How do we control mosquito populations at KMVCD?
Mosquito control season in the lower elevations of Kern County typically runs from April through October. During the peak mosquito months, we conduct chemical control (larvicide or adulticide application), biological control (using natural predators of mosquito), and mosquito breeding source reduction in neighborhoods of Arvin, Bakersfield, Buttonwillow, Lamont, Shafter, and Wasco. Appropriate training and proper personal protective equipment are required for adulticide and larvicide applications. The following section summarizes our use of larvicides, adulticides, and mosquito fish in the control of pesky mosquito populations.
Larvicides are chemicals that kill or inhibit the growth of insects in their larval stage. Mosquito larvicides are applied to standing water where larval and pupal life stages occur. Larvicides are mostly sold as surface film and bits, tablets, or dunks that slowly dissolve in water.
Most products we use in the field (example: Fourstar and Vectolex) contain Bacillus thuringiensis israelensis (Bti) and Bacillus sphaericus (Bs), which are naturally occurring bacteria that specifically target mosquito larvae. Spores of these bacteria produce toxins that damage the gut of mosquito larvae that ingest the bacteria or spores. The effectiveness of Bti and Bs is influenced by factors such as ingestion rate, age, and density of mosquito larvae, temperature, depth of water, turbidity, and presence of vegetation and organic matter. Bti products are available as bits and dunks for purchase at most garden centers and hardware and farm stores. It is important to follow safety procedures, listed on the product label when applying larvicides.
In addition to Bti and Bs, we use insect growth regulator products such as Altosid (methoprene) and Natular (spinosad) that interfere with normal metamorphosis or the life cycle of mosquitoes and prevent the larvae from emerging as adults – controlling mosquito bites and reproduction. All of our larvicides are applied to sources of standing water such as flower-pot saucers, containers, irrigation and roadside ditches, abandoned pools, floodwater, swamps, salt marshes, and storm water retention areas. However, these methods are not as effective in highly polluted water sources such as cattle waste lagoons. In those areas, we use larvicide/pupacide oils (example: CocoBear, BVA2) and monomolecular film (example: Agnique) that create a film on the water surface, which kill mosquito larvae and pupae by preventing their ability to breathe properly.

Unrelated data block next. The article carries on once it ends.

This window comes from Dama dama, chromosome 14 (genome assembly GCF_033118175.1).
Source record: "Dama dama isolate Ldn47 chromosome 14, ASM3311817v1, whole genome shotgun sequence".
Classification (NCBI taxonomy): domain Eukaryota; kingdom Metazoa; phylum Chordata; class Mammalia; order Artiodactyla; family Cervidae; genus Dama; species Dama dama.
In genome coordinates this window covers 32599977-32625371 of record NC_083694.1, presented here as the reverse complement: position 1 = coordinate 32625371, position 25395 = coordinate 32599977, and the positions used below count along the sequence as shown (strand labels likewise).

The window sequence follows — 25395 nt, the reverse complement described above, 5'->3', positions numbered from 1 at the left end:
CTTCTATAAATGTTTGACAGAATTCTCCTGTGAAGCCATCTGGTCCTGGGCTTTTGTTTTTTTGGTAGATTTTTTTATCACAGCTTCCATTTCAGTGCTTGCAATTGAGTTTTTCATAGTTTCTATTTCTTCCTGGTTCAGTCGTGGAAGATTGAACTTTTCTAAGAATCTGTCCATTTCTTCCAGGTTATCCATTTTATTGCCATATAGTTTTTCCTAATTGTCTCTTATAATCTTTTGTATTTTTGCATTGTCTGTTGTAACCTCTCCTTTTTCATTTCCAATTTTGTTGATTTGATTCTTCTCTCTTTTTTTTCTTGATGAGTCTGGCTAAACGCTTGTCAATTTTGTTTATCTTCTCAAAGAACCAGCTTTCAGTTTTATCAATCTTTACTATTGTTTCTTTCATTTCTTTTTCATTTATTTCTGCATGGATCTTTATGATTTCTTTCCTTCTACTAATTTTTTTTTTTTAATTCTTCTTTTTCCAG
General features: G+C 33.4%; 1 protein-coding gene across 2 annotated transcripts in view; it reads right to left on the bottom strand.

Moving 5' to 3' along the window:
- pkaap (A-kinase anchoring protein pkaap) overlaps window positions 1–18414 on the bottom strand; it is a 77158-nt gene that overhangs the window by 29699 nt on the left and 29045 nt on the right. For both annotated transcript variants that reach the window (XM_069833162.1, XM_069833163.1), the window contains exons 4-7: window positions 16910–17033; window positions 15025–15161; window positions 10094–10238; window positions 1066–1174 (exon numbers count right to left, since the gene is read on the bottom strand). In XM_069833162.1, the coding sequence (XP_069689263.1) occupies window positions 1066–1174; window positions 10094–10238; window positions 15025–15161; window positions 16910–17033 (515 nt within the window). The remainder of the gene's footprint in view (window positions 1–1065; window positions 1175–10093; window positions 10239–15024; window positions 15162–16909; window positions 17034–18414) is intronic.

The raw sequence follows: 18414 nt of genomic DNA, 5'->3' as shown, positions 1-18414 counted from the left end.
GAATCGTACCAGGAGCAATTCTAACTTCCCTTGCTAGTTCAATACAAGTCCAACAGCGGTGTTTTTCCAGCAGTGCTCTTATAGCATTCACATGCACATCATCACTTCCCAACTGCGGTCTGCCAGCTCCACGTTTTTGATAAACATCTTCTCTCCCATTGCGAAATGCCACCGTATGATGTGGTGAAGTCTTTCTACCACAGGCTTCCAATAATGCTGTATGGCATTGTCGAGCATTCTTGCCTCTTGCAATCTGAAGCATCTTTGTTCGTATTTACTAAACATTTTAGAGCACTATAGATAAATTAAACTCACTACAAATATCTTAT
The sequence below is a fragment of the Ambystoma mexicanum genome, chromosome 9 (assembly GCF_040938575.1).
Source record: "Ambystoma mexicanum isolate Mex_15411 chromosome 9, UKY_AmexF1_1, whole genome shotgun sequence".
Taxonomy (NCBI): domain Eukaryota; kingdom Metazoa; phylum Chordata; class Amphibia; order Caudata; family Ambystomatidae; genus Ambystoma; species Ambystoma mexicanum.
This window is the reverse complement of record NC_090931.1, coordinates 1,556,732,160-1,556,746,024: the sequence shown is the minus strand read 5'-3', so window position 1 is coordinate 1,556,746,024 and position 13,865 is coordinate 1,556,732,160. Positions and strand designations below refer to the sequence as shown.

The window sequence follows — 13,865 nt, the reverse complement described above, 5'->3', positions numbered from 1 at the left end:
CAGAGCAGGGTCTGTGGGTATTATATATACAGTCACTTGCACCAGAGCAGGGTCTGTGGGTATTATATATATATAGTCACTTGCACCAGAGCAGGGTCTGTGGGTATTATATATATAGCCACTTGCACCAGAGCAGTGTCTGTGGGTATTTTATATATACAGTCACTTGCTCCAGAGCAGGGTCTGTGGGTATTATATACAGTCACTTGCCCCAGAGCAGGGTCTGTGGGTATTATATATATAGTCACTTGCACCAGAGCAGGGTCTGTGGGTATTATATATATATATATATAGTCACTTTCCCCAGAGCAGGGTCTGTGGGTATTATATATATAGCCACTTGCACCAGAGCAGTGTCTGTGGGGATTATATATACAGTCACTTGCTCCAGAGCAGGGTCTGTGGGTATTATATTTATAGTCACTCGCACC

Adulticides are chemical sprays and fogging agents used above ground to kill adult mosquitoes. Adulticides need to be mixed at proper rates and proportions that are specified on product labels. Applying adulticides and some larvicides requires special equipment such as foggers and sprayers that are usually mounted on trucks. When needed, generally when our surveillance team identifies mosquitoes that could pose a threat to public health, the District applies adulticides by hand-foggers, backpack foggers, or vehicle-mounted foggers. Adulticide products we use commonly contain pyrethrins or pyrethroids.
Our district prefers to use larvicides over adulticides for the following reasons:
i. The larvicide products we use are less toxic to the environment and are specific to mosquitoes, meaning the impacts on non-target organisms such as bees, fish, birds, and mammals are minimized.
ii. Larvicide applications require the treatment of smaller areas, which saves time.
iii. Unlike adult mosquitoes that can fly and hide in difficult-to-reach places, larvae and pupae are dependent on water sources. So, treating specific water sources is more cost-effective and faster than fogging a whole property.
iv. Using larvicides kill mosquitoes before they are capable of transmitting diseases.
3. Mosquitofish (biological control)
Gambusia affinis, commonly known as “mosquito fish,” are natural predators of mosquito larvae and pupae. We use these fish to reduce mosquito populations in permanent and semi-permanent freshwater habitats that are not highly polluted, such as unmaintained swimming pools, livestock watering troughs, ornamental ponds, sumps, reservoirs, duck clubs, and ditches. Mosquito fish are related to the common guppy and are about ¼ inch to 3 inches in size. These fish are effective surface feeders and greedily feed on mosquito larvae and pupae. These fish can also grow and thrive in environments that might not be suitable for other fish. Notably, mosquito fish give live birth, unlike other fish, so do not require a special environment for egg deposition and development. Mosquito fish females are able to produce several broods of younglings (50-100 in a single brood) in their lifetime.
We provide mosquito fish to interested residents for FREE. If you have non-chlorinated, unmaintained pools, ponds, or similar water sources that remain undrained for an extended period, mosquito fish can be requested by calling our office at 661-589-2744 or by filling a request form online.